My wife always spills the pancake batter when making breakfast! My ex fed my child cereal at 10 pm!
As a divorce and child custody attorney, I get to hear many details into a person’s life. You have been dealing with your husband/wife or your child’s other parent for many years, if not decades. Understandably, by the time you have come to me you are frustrated and at your wits end. When I initially meet clients, they usually want to tell me everything from the beginning or are hesitant to tell me anything at all.
While it is important for me to know the details about your case, there are certain factors that the courts must consider when deciding parenting time, or “custody.” Judges are to make child custody decisions in the best interest of the child, or children.
While this can include many factors, certain factors will be more relevant than others.
- Criminal History– Does your spouse or ex have a criminal history? Do you or your new partner have a criminal history? This is especially important if the charges relate to Domestic Violence or Child Abuse. Drug and Alcohol charges will be relevant as well.
- Drug or Alcohol Use- If your spouse or ex has a history of using drugs or abusing alcohol, this may impact their ability to make sound decisions for your child. The judge is not going to be alarmed if they have an occasional drink or take prescribed medication. Heavy drinking or illegal drug use will likely affect their ability to have parenting time. Usually, drug and alcohol testing can be ordered by the court. However, be aware that if it ordered for one party, many times the judge will order it for both parties.
- DCS involvement- When the Department of Child Safety has investigated you or your ex, or anyone involved with your child, you should let your attorney know. These reports can be very helpful to the judge, whether the charges were substantiated or not. Additionally, if one party is misusing or making false reports to DCS, the Courts may consider this negatively.
- Mental Health- Are both parents mentally fit to take care of the child? If you or your ex have a mental health issue, whether currently or in the past, you should tell your attorney. If the issue is being addressed with a health care provider, it will likely not be a factor. However, if a party is not receiving treatment, it could affect a parenting time order.
- Parent/Child Relationship- How does your child get along with each parent? Does the child refuse to see or spend time with a parent? What kind of involvement does each parent have in the child’s life? These are factors the court will consider when determining child custody.
- Child/Extended Family Relationship- If you have a new spouse, partner, step-children or other children, the judge will want to know how your child gets along with each of them. Grandparent and extended family relationships may be considered as well.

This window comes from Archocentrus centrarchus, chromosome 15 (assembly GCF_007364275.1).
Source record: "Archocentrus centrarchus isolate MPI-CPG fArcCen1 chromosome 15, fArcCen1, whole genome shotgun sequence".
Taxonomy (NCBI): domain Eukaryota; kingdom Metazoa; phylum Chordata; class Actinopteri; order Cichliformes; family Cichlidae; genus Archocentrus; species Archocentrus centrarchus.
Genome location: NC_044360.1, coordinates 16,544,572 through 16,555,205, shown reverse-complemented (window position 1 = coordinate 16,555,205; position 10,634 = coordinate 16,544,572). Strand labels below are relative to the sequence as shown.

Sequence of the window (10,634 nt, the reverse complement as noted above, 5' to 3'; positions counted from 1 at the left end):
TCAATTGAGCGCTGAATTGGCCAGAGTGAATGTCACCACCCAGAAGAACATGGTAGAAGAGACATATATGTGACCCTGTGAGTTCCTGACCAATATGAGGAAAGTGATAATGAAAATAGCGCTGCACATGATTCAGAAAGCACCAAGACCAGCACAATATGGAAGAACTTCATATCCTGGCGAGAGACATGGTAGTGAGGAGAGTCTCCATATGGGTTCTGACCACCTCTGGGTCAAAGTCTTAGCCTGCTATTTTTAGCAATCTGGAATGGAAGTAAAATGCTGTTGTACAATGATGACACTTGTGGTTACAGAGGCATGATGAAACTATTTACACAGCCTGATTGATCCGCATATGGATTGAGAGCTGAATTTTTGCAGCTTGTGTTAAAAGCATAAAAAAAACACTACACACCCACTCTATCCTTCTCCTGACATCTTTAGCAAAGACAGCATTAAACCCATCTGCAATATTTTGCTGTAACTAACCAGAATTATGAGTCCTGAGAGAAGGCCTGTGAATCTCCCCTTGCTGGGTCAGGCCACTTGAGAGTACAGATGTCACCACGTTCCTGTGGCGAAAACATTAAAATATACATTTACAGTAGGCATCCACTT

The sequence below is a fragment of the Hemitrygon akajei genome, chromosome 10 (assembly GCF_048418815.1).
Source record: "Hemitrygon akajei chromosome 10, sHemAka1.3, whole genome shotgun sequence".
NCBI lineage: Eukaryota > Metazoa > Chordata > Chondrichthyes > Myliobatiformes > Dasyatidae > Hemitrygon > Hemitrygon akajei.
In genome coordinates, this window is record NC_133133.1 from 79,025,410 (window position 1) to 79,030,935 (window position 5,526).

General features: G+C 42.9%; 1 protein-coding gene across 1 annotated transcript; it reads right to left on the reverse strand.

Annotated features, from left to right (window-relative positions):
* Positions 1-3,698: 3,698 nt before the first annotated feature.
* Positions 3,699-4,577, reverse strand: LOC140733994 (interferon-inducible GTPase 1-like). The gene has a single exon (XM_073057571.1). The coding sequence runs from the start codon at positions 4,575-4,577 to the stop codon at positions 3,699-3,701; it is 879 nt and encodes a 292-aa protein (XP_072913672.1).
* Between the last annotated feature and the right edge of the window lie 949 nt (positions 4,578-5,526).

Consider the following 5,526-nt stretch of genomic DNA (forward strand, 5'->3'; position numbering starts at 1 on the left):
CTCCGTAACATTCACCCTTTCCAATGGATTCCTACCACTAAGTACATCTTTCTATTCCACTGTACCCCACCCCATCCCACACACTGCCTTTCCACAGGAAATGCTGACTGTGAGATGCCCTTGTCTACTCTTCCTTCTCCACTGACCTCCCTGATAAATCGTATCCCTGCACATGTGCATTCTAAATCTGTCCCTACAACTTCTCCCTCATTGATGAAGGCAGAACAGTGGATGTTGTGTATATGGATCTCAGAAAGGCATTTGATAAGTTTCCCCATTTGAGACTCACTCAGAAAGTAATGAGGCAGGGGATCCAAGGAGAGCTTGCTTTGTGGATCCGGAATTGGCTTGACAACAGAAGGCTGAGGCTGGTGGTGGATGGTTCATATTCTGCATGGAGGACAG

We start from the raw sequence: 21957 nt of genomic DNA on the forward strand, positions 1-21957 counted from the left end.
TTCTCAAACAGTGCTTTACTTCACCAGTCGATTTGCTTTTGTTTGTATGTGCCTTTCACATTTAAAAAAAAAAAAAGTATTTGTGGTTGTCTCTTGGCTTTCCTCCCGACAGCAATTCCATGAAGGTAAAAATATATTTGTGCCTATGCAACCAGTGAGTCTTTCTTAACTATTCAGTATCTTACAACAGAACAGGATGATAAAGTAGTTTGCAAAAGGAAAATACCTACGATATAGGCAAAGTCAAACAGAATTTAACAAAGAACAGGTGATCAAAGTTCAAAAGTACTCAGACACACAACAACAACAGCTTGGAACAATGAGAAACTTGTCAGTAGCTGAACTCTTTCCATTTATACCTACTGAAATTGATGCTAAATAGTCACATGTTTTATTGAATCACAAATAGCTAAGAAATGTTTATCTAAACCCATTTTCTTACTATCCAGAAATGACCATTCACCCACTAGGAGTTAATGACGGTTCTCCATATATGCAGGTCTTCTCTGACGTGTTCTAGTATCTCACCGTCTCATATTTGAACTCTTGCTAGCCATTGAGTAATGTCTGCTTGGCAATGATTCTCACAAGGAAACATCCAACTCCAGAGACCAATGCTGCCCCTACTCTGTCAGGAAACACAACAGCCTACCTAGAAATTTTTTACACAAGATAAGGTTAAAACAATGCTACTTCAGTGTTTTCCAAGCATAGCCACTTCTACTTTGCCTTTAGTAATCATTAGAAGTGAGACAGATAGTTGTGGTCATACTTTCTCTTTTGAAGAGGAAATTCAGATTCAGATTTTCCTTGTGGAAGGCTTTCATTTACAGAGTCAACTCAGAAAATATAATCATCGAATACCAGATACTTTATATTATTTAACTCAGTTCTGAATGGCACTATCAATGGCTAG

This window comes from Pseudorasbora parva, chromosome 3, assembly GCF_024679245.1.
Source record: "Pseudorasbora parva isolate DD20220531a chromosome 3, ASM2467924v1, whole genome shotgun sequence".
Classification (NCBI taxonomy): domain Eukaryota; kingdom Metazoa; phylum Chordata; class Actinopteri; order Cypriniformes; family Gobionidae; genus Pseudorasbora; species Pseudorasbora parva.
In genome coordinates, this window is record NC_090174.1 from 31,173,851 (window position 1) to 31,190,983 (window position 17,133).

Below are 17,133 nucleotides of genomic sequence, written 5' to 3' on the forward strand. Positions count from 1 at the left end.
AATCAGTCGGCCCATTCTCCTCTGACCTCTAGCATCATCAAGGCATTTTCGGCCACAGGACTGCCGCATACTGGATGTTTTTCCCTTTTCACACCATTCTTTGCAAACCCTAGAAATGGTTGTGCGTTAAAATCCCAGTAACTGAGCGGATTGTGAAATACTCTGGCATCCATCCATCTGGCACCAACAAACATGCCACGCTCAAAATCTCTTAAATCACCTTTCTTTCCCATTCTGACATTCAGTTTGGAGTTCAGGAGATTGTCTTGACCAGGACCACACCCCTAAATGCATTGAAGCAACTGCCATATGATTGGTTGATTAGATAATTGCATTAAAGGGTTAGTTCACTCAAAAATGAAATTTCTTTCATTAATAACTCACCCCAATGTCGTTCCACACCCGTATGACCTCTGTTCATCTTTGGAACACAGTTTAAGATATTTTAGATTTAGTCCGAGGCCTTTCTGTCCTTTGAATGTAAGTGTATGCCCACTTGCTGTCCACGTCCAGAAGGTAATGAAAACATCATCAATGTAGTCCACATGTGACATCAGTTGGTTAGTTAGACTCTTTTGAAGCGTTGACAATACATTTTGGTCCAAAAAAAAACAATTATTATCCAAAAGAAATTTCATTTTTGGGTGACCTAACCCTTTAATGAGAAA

- Child’s Wishes- In Arizona, a child cannot choose which parent they want to live with, regardless of age. However, once a child is mature enough to have input, usually around the age of 12, most judges will consider their wishes. A child interview can be requested to determine what the child’s wishes are.
- Child’s home, school and community- The judges are required to consider how your child is doing in these areas. Let your attorney know about your child’s grades, behavior at home, or any community activities they are involved in.
- Which parent allows meaningful contact- If you or your ex are constantly denying the other parent time with your child, the courts are required to consider the reasoning behind this. This does not apply if a parent reasonably believes they are protecting the child from any type of harm. Courts will also consider whether a parent has used any type of duress or coercion to gain parenting time.
- Parenting Class- At the beginning of any family law case, each party is required to complete a parenting class. In addition, judges will sometimes order the parties to complete a high conflict parenting class, anger management class or co-parenting class. The judges take these classes seriously and will not be happy with a party who does not comply. The classes usually can be completed online and cost a small fee.
While this list is certainly not exhaustive and there may be other relevant issues in your case, this is a good idea of what judges will consider when making a child custody determination. If any of the above factors apply to your case, you should tell your attorney. If there is something that you feel that is important that is not included on this list, don’t be afraid to tell your attorney. I would always rather have too much information than not enough. It is never good to learn of important facts or details after a hearing or trial.
For more information, contact family law attorney Brittany Skinner at firstname.lastname@example.org